Did you know that birds are now laying their eggs up to a month earlier than they did a century ago?
In a new study, Chicago scientists traveled back in time and examined the Field Museum’s extensive eggshell collection. They compared these preserved eggs, collected from 1880 to 1920, to more recent observations of bird nests.
Scientists believe that warming temperatures are responsible for this trend. Let’s take a closer look at how the birds’ behavior is being affected by changing climate.
The study was led by John Bates, the curator of the bird division at the Field Museum.
Bates and his colleagues examined the museum’s historical eggshell records. Many of these eggshells were collected during the Victorian era when enthusiasts would scoop eggs out of birds’ nests. Such methods would be questioned these days. However, the work of these amateur hobbyists proved extremely valuable to the scientists.
Each eggshell was accompanied by handwritten notes with details on the bird species and the date it was collected. This gave the scientists a lot of data to work with. The scientists then compared these records to modern data.
They studied 72 different bird species, using over 3000 records alongside field observations. Chris Whelan, an evolutionary ecologist at the University of Illinois, contributed to this part of the study. He and his team looked into birds’ nests with mirrors attached to long poles. The scientists also examined historical trends of carbon dioxide levels during bird nesting seasons.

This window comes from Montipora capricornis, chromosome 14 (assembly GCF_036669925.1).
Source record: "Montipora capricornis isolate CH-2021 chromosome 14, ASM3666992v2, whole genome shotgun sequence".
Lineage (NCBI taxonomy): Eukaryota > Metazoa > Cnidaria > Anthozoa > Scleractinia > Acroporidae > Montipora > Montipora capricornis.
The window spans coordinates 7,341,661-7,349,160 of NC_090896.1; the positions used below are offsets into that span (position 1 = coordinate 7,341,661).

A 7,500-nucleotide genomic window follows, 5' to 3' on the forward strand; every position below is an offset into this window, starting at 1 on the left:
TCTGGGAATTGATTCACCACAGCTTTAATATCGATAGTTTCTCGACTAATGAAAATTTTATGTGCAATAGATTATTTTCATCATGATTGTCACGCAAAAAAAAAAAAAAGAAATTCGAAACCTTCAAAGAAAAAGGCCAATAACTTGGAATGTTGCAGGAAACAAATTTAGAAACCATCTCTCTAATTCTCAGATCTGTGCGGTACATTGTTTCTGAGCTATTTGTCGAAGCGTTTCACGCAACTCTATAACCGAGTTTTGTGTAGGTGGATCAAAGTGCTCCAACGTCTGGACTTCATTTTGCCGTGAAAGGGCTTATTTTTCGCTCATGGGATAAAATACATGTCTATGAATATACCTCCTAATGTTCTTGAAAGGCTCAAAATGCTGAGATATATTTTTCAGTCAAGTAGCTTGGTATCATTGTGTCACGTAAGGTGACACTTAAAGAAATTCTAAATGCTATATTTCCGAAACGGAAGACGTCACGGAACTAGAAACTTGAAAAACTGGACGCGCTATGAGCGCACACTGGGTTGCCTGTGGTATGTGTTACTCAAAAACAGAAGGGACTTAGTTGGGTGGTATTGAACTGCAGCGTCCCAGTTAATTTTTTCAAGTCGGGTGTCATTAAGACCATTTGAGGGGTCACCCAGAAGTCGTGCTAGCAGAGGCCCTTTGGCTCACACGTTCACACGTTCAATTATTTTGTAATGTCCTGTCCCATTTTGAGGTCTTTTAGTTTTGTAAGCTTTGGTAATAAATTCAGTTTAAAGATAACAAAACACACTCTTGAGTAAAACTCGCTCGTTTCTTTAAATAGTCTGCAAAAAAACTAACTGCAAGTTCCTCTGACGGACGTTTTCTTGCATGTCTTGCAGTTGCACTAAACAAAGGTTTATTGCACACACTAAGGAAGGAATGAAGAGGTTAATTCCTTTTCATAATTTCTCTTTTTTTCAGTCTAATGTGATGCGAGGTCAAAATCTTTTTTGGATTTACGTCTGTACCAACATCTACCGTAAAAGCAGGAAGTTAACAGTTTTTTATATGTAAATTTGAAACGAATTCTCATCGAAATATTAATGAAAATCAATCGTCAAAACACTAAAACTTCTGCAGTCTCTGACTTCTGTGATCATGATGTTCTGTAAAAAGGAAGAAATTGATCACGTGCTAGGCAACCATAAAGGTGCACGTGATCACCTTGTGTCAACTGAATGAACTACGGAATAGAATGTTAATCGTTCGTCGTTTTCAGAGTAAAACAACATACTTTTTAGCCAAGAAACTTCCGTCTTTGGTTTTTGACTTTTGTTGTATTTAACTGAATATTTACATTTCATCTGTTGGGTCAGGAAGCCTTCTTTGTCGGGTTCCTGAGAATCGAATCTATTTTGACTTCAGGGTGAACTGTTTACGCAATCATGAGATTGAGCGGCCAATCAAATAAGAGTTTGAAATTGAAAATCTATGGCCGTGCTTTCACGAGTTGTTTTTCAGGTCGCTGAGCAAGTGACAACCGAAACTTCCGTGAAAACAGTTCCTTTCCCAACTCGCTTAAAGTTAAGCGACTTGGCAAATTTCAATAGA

The Early Bird Now Earlier
From this, the scientists concluded that compared to a century ago, birds were laying their eggs an average of 25 days earlier.
The scientists’ analysis of carbon dioxide levels suggests that the burning of fossil fuels can impact bird behavior, and may be linked to the deaths of birds. Since 1970, nearly 3 billion birds have vanished from the Northern Hemisphere.
Scientists believe that earlier nesting seasons coincide with an early start of spring. Rising temperatures have been associated with plants blossoming and animals emerging from hibernation far sooner than before. In this way, birds synchronize their egg-laying with earlier increases in insect populations.
However, cold snaps are still possible during earlier springs. This puts birds at risk because the sudden drop in temperatures affects plants and insects. Without sufficient resources, the nesting birds may not be able to raise their young. Additionally, bird populations are also affected by pesticide use and habitat loss.
Even as more research continues, studies like these are a reminder that fossil fuels have wide-ranging impacts.
Interested in learning more about bird eggs? Check out this fascinating video!
Sources: Reuters, Guardian, CNN